• Ethanol remained a serious competitor to gasoline in Europe up to the late 1930s.
  • The energy crisis of 1973 raised the price of gasoline above that of ethanol, and by the mid-1980s, billions of gallons per year of ethanol were being sold worldwide as automotive fuel.
  • Ethanol was added to automotive fuels specifically to reduce pollution for the first time in 1988.
  • In 2003, the widely-used oxygenate methyl tert-butyl ether (MTBE) began to be replaced by ethanol, firstly in California and then in other US states.

 

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Neelam Chemicals serves India's producers

Summary

Fertilizers are at serious risk of caking. In response, speciality chemicals companies around the world have developed products to counter this risk. One such company is Neelam Chemicals, which supplies the Indian industry with a series of tailor-made products.

Abstract

The ever-increasing popularity of urea and NPK fertilizers among Indian farmers is described elsewhere in this issue, as is the impressive progress in the development of a major indigenous industry to meet this demand. In India, as elsewhere in the world, the increasing use of mechanised bulk handling and spreading techniques as well as competition between suppliers require higher quality fertilizer products. One prerequisite is that the finished product, whether in prilled or granular form as a straight urea fertilizer or in the form of blended NPK fertilizer, will be able to withstand the rigours of handling, transportation and storage before final application on the crop. In India, this becomes a more acute issue, given the considerable vagaries of the climate throughout the country.

Despite the improvements made in the manufacture of fertilizers, they remain potentially vulnerable to several potential problems, at the plant, in transit, and at the warehouse. These problems are centred on caking, dusting and moisture pick-up. (Fertiliser Coatings, A. Ohlsson [2000]. International Fertiliser Society, Proceedings No. 453.)

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So you want to make granular NPKs

Summary

Do you then opt to build a granulation plant or a blending facility? It's a matter of horses for courses, explains Charles Formisani, Project Engineer and Manager of A. J. Sackett & Sons Co., as each type of technology has specific advantages – and potential disadvantages. This review is based on the paper that Charles Formisani presented at British Sulphur's recent Fertilizer Latin America Conference in Santo Domingo, Dominican Republic.

Abstract

There are several important points that are common throughout the world in terms of fertilizer usage, and these will become ever more important as the population grows, the land available for food production decreases, and the cost of labour increases:

  • The economics of fertilizer use are governed mainly by the value of the crop response per unit of nutrient provided by the fertilizer.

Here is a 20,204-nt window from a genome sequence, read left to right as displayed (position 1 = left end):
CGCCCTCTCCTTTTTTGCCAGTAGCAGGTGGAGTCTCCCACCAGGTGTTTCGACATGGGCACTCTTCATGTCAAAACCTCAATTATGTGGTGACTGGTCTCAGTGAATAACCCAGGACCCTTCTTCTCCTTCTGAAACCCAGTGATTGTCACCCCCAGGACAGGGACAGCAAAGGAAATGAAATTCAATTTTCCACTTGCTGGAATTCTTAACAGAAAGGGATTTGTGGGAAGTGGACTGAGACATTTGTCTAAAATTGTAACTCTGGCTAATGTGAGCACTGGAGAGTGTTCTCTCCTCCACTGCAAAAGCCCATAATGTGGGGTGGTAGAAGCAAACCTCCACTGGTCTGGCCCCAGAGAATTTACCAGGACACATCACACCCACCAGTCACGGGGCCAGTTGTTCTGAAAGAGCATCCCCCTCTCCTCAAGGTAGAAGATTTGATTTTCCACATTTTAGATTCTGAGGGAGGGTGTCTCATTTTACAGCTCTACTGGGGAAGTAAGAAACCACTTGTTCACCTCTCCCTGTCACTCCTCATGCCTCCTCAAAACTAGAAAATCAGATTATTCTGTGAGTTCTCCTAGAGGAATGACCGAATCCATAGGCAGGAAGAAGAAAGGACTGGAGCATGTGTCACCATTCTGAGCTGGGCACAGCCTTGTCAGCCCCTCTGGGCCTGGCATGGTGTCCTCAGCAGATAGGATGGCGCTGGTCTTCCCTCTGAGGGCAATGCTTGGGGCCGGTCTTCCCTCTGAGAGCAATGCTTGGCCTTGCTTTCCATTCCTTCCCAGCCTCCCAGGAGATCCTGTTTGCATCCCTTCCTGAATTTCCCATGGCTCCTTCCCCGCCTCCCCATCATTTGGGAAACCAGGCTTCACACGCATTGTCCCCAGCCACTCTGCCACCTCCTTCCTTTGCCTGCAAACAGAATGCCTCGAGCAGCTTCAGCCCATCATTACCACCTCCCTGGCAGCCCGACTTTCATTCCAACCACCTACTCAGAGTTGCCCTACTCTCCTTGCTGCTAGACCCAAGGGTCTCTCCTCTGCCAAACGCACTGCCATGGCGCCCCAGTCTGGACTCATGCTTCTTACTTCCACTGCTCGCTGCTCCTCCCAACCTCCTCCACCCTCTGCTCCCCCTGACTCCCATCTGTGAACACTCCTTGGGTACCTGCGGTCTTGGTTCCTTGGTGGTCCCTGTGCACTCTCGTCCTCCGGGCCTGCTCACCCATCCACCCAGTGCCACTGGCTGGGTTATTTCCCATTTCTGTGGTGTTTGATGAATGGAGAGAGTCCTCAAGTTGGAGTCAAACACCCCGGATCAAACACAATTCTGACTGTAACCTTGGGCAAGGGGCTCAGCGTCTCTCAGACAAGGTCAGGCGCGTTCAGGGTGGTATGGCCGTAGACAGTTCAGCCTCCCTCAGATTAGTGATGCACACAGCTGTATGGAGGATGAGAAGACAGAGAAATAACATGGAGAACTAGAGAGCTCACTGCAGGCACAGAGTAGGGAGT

• The methods for producing, distributing and applying fertilizers need to be optimised.
  • Fertilizers need to have as high a nutrient content as feasible in order to minimise the cost of distribution and application.
  • Fertilizers applied in a multinutrient form are the most economical method and generally offer the best farm management practice.

As farm practices become more sophisticated, the requirements for the incorporation of micronutrients will be increasingly important. Given these parameters, the questions that seem to be asked most frequently are:

  • What production and distribution methods are available and how can they best meet the needs of the region?
  • What are our choices and how do we evaluate them relative to our particular resources and requirements?

There is no one right answer or one best way. There are a multitude of variables that influence the final direction that is taken. These influences may be technical in nature, economic, political and – increasingly – environmental. The choices essentially narrow down to four major processes for producing multinutrient fertilizers, as follows:

  • Chemical granulation
  • Steam granulation
  • Compaction
  • Bulk blending.

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An onus on supply in India

Summary

India has built up a significant downstream phosphate sector, even though indigenous sources meet only a small share of the country's requirements for phosphate rock. Several projects to expand capacity in the fertilizer and industrial phosphates sectors will boost the demand for phosphate rock. In this analysis, Dr. S. M. Rege of Tradex India Corporation Pvt. Ltd. looks at the implications on a company-by-company basis.

Abstract

India’s requirement for phosphate rock has ranged between 4.5-5 million t/a over the past three years. This is set to increase, as two companies – Hindalco and Sterlite – are increasing their copper cathode capacity, as a result of which their requirement for phosphate rock will rise by around 150,000 t/a each from 2006. Meanwhile, Paradeep Phosphates Ltd. (PPL) is revamping its phosphoric acid plant, which will result in an additional requirement of about 500,000 t/a of phosphate rock when the work is completed in the last quarter of 2006. A further significant jump in Oswal Chemicals & Fertilizer Ltd.’s consumption of phosphate rock will depend on the capacity utilisation at the 1.92 million t/a DAP complex. Due to a general shortage of phosphoric acid in the world market, several Indian DAP producers may contemplate building new phosphoric acid plants.